Rafu Staff Report
TORRANCE — In response to recent incidents of anti-Asian hate at Wilson Park, Rolling Hills Plaza and Eastgate Plaza, the Torrance City Council on July 21 unanimously passed a resolution denouncing xenophobia.
Although participants in an anti-racism protest at Wilson Park on July 11 criticized the city for not charging suspect Lena Hernandez of Long Beach for the two attacks that took place there, the resolution does not address that issue. Hernandez has been charged in connection with an assault at the Del Amo Fashion Center last October, but not for verbally harassing Asian Americans at the park, despite the fact that the victims recorded video of the incidents.
Introduced by George Chen, the council’s only Asian American member, Resolution No. 2020-78 reads as follows:
Denouncing Xenophobia and Anti-Asian American and Pacific Islander Sentiment Due to Fears of the COVID-19 Pandemic and Affirming the City’s Commitment to the Well-Being and Safety of Asian American Communities
Whereas, the City of Torrance is committed to providing a safe environment that allows all residents and visitors equal access and opportunities …
Johns Hopkins University Coronavirus Resource Center reports that 13,666,118 cases and more than 586,369 deaths have been confirmed worldwide since the outbreak of the COVID-19 virus and the Centers for Disease Control and Prevention reports 3,546,871 cases and 138,040 deaths in the United States as of June 25, 2020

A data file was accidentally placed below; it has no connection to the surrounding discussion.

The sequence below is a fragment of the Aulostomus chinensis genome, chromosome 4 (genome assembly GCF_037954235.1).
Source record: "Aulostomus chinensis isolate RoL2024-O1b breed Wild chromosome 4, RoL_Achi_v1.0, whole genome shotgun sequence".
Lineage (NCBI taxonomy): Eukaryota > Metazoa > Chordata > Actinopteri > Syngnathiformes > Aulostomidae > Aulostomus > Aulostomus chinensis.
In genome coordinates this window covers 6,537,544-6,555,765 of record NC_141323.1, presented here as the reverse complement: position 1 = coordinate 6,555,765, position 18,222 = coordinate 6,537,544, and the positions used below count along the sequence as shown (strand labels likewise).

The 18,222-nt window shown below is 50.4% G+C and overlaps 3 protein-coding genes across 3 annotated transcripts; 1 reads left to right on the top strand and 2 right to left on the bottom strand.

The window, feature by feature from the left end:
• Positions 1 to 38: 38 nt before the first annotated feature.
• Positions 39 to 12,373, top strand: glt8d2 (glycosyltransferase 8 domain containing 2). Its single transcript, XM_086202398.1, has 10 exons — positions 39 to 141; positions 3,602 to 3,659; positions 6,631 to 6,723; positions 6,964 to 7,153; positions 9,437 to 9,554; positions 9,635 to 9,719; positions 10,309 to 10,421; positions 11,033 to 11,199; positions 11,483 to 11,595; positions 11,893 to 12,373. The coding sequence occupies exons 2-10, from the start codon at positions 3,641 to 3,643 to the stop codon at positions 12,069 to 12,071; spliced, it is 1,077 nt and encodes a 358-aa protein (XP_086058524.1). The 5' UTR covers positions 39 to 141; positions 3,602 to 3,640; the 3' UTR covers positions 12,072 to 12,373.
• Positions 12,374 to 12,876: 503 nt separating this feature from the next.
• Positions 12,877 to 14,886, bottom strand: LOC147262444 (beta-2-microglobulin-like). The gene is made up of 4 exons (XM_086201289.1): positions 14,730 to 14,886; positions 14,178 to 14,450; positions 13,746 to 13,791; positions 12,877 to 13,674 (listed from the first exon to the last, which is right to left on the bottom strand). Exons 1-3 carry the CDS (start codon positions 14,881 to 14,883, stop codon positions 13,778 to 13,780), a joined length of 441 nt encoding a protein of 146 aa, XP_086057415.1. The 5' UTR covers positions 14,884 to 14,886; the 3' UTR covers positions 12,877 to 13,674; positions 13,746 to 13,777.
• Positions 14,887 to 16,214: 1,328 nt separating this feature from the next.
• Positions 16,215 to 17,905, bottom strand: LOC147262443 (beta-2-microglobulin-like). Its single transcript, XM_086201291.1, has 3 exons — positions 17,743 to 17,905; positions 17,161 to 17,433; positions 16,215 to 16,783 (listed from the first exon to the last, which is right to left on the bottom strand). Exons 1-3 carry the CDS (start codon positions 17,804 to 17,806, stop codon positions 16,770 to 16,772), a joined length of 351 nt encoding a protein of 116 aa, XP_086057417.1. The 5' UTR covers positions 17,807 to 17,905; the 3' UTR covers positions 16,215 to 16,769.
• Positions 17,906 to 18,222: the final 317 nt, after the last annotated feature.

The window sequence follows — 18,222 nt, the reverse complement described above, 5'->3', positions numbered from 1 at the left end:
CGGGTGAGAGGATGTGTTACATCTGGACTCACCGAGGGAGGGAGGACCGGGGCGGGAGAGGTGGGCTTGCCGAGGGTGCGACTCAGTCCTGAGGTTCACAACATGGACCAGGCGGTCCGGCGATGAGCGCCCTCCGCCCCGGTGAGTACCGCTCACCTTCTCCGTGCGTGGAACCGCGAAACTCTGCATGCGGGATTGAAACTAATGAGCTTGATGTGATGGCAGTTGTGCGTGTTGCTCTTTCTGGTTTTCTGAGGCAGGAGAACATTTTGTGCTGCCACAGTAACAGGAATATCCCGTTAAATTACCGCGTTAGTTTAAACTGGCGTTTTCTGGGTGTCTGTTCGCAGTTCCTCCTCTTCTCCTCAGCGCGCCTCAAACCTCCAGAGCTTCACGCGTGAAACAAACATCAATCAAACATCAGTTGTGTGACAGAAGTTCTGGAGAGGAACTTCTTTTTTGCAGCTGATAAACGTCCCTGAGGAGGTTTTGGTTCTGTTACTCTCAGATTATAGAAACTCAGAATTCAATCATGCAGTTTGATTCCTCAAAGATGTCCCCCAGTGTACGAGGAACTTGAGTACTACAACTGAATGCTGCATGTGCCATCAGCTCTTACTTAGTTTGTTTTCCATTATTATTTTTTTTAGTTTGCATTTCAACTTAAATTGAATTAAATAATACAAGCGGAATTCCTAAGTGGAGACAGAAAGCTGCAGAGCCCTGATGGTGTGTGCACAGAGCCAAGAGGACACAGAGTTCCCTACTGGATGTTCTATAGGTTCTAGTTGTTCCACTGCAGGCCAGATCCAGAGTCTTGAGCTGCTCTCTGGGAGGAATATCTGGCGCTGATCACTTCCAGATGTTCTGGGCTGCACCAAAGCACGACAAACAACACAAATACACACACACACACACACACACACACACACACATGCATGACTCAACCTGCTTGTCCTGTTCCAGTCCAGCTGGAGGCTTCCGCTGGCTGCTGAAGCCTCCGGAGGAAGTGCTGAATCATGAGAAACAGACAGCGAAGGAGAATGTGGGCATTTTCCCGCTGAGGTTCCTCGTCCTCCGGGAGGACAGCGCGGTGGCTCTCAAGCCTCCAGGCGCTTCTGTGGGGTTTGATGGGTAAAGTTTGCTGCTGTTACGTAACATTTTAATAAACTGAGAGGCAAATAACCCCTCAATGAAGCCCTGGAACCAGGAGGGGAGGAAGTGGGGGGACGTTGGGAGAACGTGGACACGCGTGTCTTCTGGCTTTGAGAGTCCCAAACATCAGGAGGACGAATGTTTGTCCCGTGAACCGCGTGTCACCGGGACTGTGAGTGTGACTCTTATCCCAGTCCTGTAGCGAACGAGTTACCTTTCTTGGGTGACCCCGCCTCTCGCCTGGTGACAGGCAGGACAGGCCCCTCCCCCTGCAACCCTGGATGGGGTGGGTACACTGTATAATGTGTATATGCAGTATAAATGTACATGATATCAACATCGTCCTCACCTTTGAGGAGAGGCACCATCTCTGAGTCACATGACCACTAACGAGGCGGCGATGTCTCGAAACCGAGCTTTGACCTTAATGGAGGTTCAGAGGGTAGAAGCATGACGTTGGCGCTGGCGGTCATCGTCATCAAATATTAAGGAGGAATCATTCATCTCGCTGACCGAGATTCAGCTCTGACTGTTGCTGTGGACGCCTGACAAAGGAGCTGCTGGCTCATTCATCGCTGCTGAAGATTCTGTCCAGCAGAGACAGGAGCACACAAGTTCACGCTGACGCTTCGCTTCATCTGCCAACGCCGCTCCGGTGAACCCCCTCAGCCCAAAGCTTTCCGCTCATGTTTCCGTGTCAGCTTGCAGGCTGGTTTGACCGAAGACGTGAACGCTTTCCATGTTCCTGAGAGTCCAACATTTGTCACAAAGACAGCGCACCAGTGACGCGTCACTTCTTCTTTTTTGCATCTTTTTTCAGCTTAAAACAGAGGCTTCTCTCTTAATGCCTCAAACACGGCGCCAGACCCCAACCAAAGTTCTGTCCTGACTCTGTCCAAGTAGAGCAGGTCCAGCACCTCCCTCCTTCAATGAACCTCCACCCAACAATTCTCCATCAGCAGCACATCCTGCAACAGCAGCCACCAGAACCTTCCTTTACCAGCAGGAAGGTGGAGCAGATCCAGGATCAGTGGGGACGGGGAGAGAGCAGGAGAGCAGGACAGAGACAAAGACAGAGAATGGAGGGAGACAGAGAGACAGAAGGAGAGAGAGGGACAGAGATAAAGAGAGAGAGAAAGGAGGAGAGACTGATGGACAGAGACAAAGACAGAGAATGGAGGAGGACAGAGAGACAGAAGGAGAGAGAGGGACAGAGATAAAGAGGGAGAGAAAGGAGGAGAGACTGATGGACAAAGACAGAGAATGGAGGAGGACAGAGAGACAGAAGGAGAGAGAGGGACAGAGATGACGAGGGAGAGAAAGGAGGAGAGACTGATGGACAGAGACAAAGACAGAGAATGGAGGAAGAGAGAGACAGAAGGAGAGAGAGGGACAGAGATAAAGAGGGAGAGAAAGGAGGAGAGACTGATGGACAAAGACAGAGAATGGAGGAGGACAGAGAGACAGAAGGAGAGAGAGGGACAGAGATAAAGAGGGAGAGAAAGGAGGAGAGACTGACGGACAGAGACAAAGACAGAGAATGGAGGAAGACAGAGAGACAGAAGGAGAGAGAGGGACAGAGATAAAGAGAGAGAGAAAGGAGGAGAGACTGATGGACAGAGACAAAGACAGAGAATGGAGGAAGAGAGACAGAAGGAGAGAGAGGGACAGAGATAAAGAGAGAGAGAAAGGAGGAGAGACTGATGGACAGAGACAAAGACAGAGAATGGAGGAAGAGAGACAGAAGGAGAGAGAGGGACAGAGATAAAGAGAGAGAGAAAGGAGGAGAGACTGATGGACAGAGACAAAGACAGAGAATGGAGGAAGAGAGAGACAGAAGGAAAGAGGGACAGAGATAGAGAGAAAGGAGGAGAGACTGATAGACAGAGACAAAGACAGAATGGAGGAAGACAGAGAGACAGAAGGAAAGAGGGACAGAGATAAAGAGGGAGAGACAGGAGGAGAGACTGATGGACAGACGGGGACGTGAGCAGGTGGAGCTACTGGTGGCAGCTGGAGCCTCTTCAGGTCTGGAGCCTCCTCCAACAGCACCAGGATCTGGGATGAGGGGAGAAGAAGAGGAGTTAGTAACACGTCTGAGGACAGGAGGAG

Scientists have confirmed that COVID-19 does not respect borders and is not caused by ethnicity, and the World Health Organization has cautioned against using geographic descriptors because they can fuel ethnic discrimination …
There are 23,000,000 Asian Americans and Pacific Islanders, which is 7 percent of the population of the United States …
Over 2,000,000 Asian Americans and Pacific Islanders are working on the front lines of the COVID-19 pandemic in health care, law enforcement, first response, and transportation, as well as service industries …
Hate incidents, hate crimes, discrimination, and aggression against Asian Americans and Pacific Islanders are on the rise throughout the country as Asian Americans and Pacific Islanders are being blamed for the COVID-19 outbreak …
COVID-19 is a public health issue, not a racial one, and the characterization by some individuals of COVID-19 as a “Chinese virus” only encourages hate crimes, hate incidents, and discrimination against Asian Americans and Pacific Islanders at a time when communities should be working to get through this crisis …
In the City of Torrance, the Asian American and Pacific Islander population make up nearly 37 percent of the city’s population …
The increased use of anti-Asian rhetoric nationwide has resulted in Asian Americans and Pacific Islanders being harassed, assaulted, and scapegoated for the COVID-19 pandemic …
The City of Torrance has the highest concentration of Japanese Americans in Los Angeles County …
Medal of Honor recipient, Japanese American Torrance native Mr. Ted Tanouye, paid the ultimate price in service to the United States of America during World War II while his family and more than 120,000 Americans of Japanese ancestry were unjustly imprisoned by the federal government solely based on race and bigotry …